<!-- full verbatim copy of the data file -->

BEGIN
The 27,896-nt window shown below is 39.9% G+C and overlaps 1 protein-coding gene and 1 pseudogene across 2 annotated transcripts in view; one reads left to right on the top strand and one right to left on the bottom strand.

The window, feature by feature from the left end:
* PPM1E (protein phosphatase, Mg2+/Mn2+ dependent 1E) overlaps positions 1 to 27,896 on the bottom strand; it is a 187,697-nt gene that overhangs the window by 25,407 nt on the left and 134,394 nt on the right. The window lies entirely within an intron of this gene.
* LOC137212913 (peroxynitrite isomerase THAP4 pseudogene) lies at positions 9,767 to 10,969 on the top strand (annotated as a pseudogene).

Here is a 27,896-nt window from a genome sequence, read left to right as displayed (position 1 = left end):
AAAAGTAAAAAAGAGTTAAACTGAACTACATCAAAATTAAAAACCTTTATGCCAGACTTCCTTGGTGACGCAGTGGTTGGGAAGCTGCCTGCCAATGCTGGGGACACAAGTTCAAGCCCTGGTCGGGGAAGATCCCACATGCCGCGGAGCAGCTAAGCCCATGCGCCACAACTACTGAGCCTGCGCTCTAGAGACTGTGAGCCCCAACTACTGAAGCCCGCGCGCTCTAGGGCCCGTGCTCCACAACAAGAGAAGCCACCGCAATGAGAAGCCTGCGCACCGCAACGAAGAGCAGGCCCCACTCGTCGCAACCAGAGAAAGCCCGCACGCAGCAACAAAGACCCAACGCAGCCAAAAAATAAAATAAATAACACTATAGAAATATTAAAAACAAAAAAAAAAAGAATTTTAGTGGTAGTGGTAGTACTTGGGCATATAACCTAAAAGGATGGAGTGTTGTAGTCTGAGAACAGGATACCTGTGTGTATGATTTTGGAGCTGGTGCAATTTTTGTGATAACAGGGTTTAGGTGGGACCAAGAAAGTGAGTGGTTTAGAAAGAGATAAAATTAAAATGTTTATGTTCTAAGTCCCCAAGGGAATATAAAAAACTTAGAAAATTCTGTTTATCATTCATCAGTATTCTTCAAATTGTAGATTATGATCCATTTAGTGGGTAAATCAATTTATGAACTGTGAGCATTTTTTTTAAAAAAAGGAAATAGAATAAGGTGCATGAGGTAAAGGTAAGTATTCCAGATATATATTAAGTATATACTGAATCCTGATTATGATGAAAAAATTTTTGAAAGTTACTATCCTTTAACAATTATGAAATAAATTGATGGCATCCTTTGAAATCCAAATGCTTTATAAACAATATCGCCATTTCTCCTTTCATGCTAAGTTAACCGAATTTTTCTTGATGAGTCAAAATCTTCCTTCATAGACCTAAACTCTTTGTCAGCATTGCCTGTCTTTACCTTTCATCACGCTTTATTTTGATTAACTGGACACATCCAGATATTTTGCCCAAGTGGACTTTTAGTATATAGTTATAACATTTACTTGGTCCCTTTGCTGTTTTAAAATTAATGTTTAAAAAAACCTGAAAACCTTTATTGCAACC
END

The 27,896-nt window shown below is 39.9% G+C and overlaps 1 protein-coding gene and 1 pseudogene across 2 annotated transcripts in view; one reads left to right on the top strand and one right to left on the bottom strand.

The window, feature by feature from the left end:
* PPM1E (protein phosphatase, Mg2+/Mn2+ dependent 1E) overlaps positions 1 to 27,896 on the bottom strand; it is a 187,697-nt gene that overhangs the window by 25,407 nt on the left and 134,394 nt on the right. The window lies entirely within an intron of this gene.
* LOC137212913 (peroxynitrite isomerase THAP4 pseudogene) lies at positions 9,767 to 10,969 on the top strand (annotated as a pseudogene).

Here is a 27,896-nt window from a genome sequence, read left to right as displayed (position 1 = left end):
AAAAGTAAAAAAGAGTTAAACTGAACTACATCAAAATTAAAAACCTTTATGCCAGACTTCCTTGGTGACGCAGTGGTTGGGAAGCTGCCTGCCAATGCTGGGGACACAAGTTCAAGCCCTGGTCGGGGAAGATCCCACATGCCGCGGAGCAGCTAAGCCCATGCGCCACAACTACTGAGCCTGCGCTCTAGAGACTGTGAGCCCCAACTACTGAAGCCCGCGCGCTCTAGGGCCCGTGCTCCACAACAAGAGAAGCCACCGCAATGAGAAGCCTGCGCACCGCAACGAAGAGCAGGCCCCACTCGTCGCAACCAGAGAAAGCCCGCACGCAGCAACAAAGACCCAACGCAGCCAAAAAATAAAATAAATAACACTATAGAAATATTAAAAACAAAAAAAAAAAGAATTTTAGTGGTAGTGGTAGTACTTGGGCATATAACCTAAAAGGATGGAGTGTTGTAGTCTGAGAACAGGATACCTGTGTGTATGATTTTGGAGCTGGTGCAATTTTTGTGATAACAGGGTTTAGGTGGGACCAAGAAAGTGAGTGGTTTAGAAAGAGATAAAATTAAAATGTTTATGTTCTAAGTCCCCAAGGGAATATAAAAAACTTAGAAAATTCTGTTTATCATTCATCAGTATTCTTCAAATTGTAGATTATGATCCATTTAGTGGGTAAATCAATTTATGAACTGTGAGCATTTTTTTTAAAAAAAGGAAATAGAATAAGGTGCATGAGGTAAAGGTAAGTATTCCAGATATATATTAAGTATATACTGAATCCTGATTATGATGAAAAAATTTTTGAAAGTTACTATCCTTTAACAATTATGAAATAAATTGATGGCATCCTTTGAAATCCAAATGCTTTATAAACAATATCGCCATTTCTCCTTTCATGCTAAGTTAACCGAATTTTTCTTGATGAGTCAAAATCTTCCTTCATAGACCTAAACTCTTTGTCAGCATTGCCTGTCTTTACCTTTCATCACGCTTTATTTTGATTAACTGGACACATCCAGATATTTTGCCCAAGTGGACTTTTAGTATATAGTTATAACATTTACTTGGTCCCTTTGCTGTTTTAAAATTAATGTTTAAAAAAACCTGAAAACCTTTATTGCAACC